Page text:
New Tax Code Will Affect Business Tax Deduction for Government-issued Fines 

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Jordan Matyas, Counsel at 1818

Donna Hartl, Partner at Golan Christie Taglia LLP

The Federal Tax Cuts and Jobs Act of 2018 (“TCJA”) changed dozens of Federal tax laws that directly affect businesses. One of these changes the ability of businesses to deduct certain fines, penalties, and settlements owed to the government as a result of regulatory violations. Previously, Internal Revenue Code (the “Code”) Section 162(f) disallowed the deduction of punitive fines or penalties paid to the government, both criminal and civil, for the violation of any law. However, businesses could usually deduct amounts paid to the government as compensatory damages, including single damages under the False Claims Act and for remediation of property under the environmental laws.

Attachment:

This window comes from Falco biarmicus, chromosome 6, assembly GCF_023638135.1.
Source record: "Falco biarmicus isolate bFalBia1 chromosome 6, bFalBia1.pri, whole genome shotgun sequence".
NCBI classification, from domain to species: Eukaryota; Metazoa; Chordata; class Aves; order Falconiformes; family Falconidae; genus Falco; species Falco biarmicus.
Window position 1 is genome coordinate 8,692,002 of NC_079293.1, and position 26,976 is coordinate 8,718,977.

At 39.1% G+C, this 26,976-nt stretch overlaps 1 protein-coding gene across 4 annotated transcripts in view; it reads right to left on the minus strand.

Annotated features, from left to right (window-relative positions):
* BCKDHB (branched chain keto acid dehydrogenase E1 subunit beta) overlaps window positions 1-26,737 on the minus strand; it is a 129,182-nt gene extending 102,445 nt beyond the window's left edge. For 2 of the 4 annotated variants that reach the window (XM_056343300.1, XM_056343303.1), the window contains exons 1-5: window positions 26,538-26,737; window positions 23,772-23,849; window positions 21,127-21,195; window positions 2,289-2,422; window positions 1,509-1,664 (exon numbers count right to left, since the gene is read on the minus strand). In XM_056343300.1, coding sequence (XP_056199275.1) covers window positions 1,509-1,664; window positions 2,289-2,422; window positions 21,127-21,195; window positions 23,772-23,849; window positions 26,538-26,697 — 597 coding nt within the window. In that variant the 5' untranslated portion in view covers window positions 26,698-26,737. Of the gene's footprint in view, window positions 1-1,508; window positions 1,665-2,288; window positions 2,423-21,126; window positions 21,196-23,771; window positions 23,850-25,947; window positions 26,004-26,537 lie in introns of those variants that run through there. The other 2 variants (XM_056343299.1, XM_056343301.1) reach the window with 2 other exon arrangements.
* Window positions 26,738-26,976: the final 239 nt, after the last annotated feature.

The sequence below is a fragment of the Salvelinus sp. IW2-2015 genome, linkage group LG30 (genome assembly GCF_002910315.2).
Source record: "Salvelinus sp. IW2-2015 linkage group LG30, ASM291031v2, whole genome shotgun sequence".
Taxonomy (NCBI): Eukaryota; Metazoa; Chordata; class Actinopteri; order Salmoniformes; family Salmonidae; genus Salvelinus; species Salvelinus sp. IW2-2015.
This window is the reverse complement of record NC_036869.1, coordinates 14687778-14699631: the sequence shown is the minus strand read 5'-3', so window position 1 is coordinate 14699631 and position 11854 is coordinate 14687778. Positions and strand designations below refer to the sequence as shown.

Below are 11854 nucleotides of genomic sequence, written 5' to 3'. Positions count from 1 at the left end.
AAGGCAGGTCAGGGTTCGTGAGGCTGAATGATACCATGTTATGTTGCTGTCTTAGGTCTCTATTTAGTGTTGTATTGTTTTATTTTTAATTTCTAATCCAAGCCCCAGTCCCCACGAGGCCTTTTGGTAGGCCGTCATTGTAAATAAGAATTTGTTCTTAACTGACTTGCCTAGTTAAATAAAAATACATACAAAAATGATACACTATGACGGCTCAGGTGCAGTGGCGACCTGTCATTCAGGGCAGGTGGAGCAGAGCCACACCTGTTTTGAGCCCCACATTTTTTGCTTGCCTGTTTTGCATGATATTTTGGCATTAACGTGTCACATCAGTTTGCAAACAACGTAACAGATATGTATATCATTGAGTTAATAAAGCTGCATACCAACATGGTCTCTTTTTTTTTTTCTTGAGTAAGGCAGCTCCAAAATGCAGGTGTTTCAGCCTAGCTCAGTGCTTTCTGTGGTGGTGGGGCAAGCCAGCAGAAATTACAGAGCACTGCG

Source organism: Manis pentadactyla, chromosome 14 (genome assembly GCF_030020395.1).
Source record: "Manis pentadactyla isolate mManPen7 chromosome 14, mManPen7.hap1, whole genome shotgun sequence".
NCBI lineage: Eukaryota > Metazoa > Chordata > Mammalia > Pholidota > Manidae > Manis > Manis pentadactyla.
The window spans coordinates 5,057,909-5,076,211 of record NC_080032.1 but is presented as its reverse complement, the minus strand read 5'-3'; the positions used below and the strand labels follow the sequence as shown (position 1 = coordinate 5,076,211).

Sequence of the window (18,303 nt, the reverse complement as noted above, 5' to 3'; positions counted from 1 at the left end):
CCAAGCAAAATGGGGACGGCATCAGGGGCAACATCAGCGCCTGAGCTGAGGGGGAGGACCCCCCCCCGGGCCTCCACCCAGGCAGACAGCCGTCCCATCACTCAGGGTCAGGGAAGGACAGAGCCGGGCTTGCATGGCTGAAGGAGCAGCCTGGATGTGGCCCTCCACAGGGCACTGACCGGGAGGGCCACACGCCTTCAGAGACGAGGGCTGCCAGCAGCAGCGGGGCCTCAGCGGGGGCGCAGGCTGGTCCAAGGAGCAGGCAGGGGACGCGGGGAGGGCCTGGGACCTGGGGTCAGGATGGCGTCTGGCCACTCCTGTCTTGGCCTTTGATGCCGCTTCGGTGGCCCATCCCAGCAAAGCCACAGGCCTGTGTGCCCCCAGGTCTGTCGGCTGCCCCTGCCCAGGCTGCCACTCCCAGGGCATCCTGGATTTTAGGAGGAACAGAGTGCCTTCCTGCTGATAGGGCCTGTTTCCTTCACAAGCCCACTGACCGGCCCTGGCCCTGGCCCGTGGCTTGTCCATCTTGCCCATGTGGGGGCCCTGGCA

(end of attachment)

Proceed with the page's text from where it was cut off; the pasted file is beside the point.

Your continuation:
The new law replaces the original language regarding business tax deductions in TCJA Section 13306 amended Section 162(f). As described in IRS Notice 2018-23, starting in 2018, businesses that are the subject of government enforcement may not deduct payments made to or at the direction of the government “in relation to the violation of any law or the investigation or inquiry by such government or entity into the potential violation of any law.” This change has significant implications for businesses named in a lawsuit as well as those being investigated by a government entity, and not just those businesses ultimately found to be in violation of federal law. Any payments owed to the government as a result of enforcement action, including the costs of the investigation or any resulting litigation, are now non-deductible for tax purposes.